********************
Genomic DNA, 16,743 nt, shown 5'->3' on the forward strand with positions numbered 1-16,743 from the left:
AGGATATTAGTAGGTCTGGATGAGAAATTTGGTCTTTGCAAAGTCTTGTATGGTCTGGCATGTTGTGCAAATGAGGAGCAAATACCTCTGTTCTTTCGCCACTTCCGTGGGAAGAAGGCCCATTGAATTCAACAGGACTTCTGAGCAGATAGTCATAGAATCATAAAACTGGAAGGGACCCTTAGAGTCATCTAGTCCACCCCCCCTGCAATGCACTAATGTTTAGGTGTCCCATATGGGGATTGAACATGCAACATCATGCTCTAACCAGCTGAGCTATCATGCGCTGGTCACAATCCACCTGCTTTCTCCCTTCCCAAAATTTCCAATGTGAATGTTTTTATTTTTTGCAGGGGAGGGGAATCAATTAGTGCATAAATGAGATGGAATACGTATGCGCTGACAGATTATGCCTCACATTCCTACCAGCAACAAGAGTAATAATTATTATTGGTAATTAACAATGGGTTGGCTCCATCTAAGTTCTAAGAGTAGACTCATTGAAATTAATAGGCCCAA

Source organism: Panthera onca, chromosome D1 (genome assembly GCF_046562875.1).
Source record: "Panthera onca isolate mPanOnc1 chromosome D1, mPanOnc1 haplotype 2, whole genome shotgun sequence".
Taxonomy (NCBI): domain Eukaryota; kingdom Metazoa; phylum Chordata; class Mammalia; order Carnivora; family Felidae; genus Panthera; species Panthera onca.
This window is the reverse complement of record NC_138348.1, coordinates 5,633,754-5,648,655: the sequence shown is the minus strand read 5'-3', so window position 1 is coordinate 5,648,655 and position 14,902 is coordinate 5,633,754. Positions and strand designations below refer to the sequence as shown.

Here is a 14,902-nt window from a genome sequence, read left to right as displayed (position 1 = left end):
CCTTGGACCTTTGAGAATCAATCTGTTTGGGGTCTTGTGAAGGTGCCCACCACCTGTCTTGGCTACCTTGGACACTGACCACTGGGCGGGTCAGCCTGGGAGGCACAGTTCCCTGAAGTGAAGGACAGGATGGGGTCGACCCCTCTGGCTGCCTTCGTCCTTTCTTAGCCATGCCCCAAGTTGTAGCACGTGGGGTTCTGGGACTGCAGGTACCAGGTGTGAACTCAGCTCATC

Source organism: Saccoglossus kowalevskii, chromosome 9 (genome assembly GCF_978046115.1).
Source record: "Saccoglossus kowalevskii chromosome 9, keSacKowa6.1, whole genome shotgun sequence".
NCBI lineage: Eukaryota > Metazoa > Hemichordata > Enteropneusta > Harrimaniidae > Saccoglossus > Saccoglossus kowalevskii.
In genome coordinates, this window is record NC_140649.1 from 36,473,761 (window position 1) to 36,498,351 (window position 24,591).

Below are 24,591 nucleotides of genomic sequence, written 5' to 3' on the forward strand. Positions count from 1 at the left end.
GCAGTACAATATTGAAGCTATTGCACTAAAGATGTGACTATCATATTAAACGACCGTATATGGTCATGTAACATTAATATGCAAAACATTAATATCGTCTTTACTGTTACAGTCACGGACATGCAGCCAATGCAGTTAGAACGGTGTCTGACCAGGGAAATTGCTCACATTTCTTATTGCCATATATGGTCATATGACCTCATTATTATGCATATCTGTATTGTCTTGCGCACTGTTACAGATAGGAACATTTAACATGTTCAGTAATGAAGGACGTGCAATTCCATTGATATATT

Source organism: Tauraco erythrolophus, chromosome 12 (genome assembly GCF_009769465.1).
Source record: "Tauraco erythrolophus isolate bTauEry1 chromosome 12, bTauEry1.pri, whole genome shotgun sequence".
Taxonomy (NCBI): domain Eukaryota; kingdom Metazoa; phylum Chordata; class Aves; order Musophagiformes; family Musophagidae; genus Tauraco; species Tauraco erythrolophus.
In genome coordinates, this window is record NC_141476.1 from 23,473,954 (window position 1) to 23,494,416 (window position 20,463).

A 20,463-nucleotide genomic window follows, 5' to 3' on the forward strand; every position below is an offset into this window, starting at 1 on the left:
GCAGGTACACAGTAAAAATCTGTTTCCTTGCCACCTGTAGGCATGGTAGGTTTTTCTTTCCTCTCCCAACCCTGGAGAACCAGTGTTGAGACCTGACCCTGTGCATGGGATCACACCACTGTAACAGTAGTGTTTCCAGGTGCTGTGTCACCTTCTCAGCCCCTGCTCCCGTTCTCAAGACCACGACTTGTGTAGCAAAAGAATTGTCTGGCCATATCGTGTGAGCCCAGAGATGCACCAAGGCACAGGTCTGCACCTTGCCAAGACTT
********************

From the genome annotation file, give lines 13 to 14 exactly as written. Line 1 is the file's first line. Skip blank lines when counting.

Below are 24,591 nucleotides of genomic sequence, written 5' to 3' on the forward strand. Positions count from 1 at the left end.
GCAGTACAATATTGAAGCTATTGCACTAAAGATGTGACTATCATATTAAACGACCGTATATGGTCATGTAACATTAATATGCAAAACATTAATATCGTCTTTACTGTTACAGTCACGGACATGCAGCCAATGCAGTTAGAACGGTGTCTGACCAGGGAAATTGCTCACATTTCTTATTGCCATATATGGTCATATGACCTCATTATTATGCATATCTGTATTGTCTTGCGCACTGTTACAGATAGGAACATTTAACATGTTCAGTAATGAAGGACGTGCAATTCCATTGATATATT